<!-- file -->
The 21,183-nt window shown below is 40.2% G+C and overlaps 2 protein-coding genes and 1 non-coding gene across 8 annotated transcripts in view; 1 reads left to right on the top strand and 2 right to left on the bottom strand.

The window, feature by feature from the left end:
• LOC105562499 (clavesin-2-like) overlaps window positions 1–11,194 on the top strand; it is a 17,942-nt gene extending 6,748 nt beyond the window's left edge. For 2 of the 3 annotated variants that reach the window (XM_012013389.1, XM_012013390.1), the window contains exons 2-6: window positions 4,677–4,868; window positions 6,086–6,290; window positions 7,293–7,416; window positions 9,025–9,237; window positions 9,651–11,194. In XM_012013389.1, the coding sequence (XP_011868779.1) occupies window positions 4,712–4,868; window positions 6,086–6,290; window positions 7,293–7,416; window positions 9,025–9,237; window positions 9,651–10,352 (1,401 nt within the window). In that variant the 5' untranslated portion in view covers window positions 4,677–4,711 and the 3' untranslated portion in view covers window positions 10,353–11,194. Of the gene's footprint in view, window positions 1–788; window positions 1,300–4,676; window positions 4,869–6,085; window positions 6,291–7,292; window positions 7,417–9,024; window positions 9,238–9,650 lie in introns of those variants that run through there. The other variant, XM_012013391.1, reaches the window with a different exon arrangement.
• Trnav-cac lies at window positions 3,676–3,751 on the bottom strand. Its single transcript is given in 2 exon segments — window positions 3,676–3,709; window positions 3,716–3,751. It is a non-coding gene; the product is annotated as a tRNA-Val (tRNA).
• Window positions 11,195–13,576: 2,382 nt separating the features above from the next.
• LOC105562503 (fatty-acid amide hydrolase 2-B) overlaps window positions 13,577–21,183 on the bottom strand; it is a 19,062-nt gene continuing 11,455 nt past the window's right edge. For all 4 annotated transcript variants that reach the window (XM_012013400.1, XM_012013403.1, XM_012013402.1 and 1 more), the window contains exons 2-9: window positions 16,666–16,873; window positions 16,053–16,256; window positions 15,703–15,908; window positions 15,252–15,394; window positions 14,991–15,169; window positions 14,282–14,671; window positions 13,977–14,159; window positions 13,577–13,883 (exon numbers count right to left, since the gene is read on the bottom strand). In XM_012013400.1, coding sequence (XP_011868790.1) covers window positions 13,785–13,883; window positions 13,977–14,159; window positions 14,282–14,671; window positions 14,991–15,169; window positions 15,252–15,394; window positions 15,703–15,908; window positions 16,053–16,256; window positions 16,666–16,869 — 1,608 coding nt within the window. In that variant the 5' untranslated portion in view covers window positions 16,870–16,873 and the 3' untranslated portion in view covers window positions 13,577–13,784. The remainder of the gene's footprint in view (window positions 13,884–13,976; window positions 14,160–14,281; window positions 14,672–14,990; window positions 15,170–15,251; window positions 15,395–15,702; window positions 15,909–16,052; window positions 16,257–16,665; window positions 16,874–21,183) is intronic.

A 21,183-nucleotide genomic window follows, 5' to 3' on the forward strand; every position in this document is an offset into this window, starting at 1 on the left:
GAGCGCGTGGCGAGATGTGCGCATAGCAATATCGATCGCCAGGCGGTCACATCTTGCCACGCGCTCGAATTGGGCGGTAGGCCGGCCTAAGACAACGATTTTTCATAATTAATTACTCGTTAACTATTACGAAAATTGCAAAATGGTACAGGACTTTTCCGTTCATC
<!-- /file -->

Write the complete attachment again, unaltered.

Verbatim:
The 21,183-nt window shown below is 40.2% G+C and overlaps 2 protein-coding genes and 1 non-coding gene across 8 annotated transcripts in view; 1 reads left to right on the top strand and 2 right to left on the bottom strand.

The window, feature by feature from the left end:
• LOC105562499 (clavesin-2-like) overlaps window positions 1–11,194 on the top strand; it is a 17,942-nt gene extending 6,748 nt beyond the window's left edge. For 2 of the 3 annotated variants that reach the window (XM_012013389.1, XM_012013390.1), the window contains exons 2-6: window positions 4,677–4,868; window positions 6,086–6,290; window positions 7,293–7,416; window positions 9,025–9,237; window positions 9,651–11,194. In XM_012013389.1, the coding sequence (XP_011868779.1) occupies window positions 4,712–4,868; window positions 6,086–6,290; window positions 7,293–7,416; window positions 9,025–9,237; window positions 9,651–10,352 (1,401 nt within the window). In that variant the 5' untranslated portion in view covers window positions 4,677–4,711 and the 3' untranslated portion in view covers window positions 10,353–11,194. Of the gene's footprint in view, window positions 1–788; window positions 1,300–4,676; window positions 4,869–6,085; window positions 6,291–7,292; window positions 7,417–9,024; window positions 9,238–9,650 lie in introns of those variants that run through there. The other variant, XM_012013391.1, reaches the window with a different exon arrangement.
• Trnav-cac lies at window positions 3,676–3,751 on the bottom strand. Its single transcript is given in 2 exon segments — window positions 3,676–3,709; window positions 3,716–3,751. It is a non-coding gene; the product is annotated as a tRNA-Val (tRNA).
• Window positions 11,195–13,576: 2,382 nt separating the features above from the next.
• LOC105562503 (fatty-acid amide hydrolase 2-B) overlaps window positions 13,577–21,183 on the bottom strand; it is a 19,062-nt gene continuing 11,455 nt past the window's right edge. For all 4 annotated transcript variants that reach the window (XM_012013400.1, XM_012013403.1, XM_012013402.1 and 1 more), the window contains exons 2-9: window positions 16,666–16,873; window positions 16,053–16,256; window positions 15,703–15,908; window positions 15,252–15,394; window positions 14,991–15,169; window positions 14,282–14,671; window positions 13,977–14,159; window positions 13,577–13,883 (exon numbers count right to left, since the gene is read on the bottom strand). In XM_012013400.1, coding sequence (XP_011868790.1) covers window positions 13,785–13,883; window positions 13,977–14,159; window positions 14,282–14,671; window positions 14,991–15,169; window positions 15,252–15,394; window positions 15,703–15,908; window positions 16,053–16,256; window positions 16,666–16,869 — 1,608 coding nt within the window. In that variant the 5' untranslated portion in view covers window positions 16,870–16,873 and the 3' untranslated portion in view covers window positions 13,577–13,784. The remainder of the gene's footprint in view (window positions 13,884–13,976; window positions 14,160–14,281; window positions 14,672–14,990; window positions 15,170–15,251; window positions 15,395–15,702; window positions 15,909–16,052; window positions 16,257–16,665; window positions 16,874–21,183) is intronic.

A 21,183-nucleotide genomic window follows, 5' to 3' on the forward strand; every position in this document is an offset into this window, starting at 1 on the left:
GAGCGCGTGGCGAGATGTGCGCATAGCAATATCGATCGCCAGGCGGTCACATCTTGCCACGCGCTCGAATTGGGCGGTAGGCCGGCCTAAGACAACGATTTTTCATAATTAATTACTCGTTAACTATTACGAAAATTGCAAAATGGTACAGGACTTTTCCGTTCATC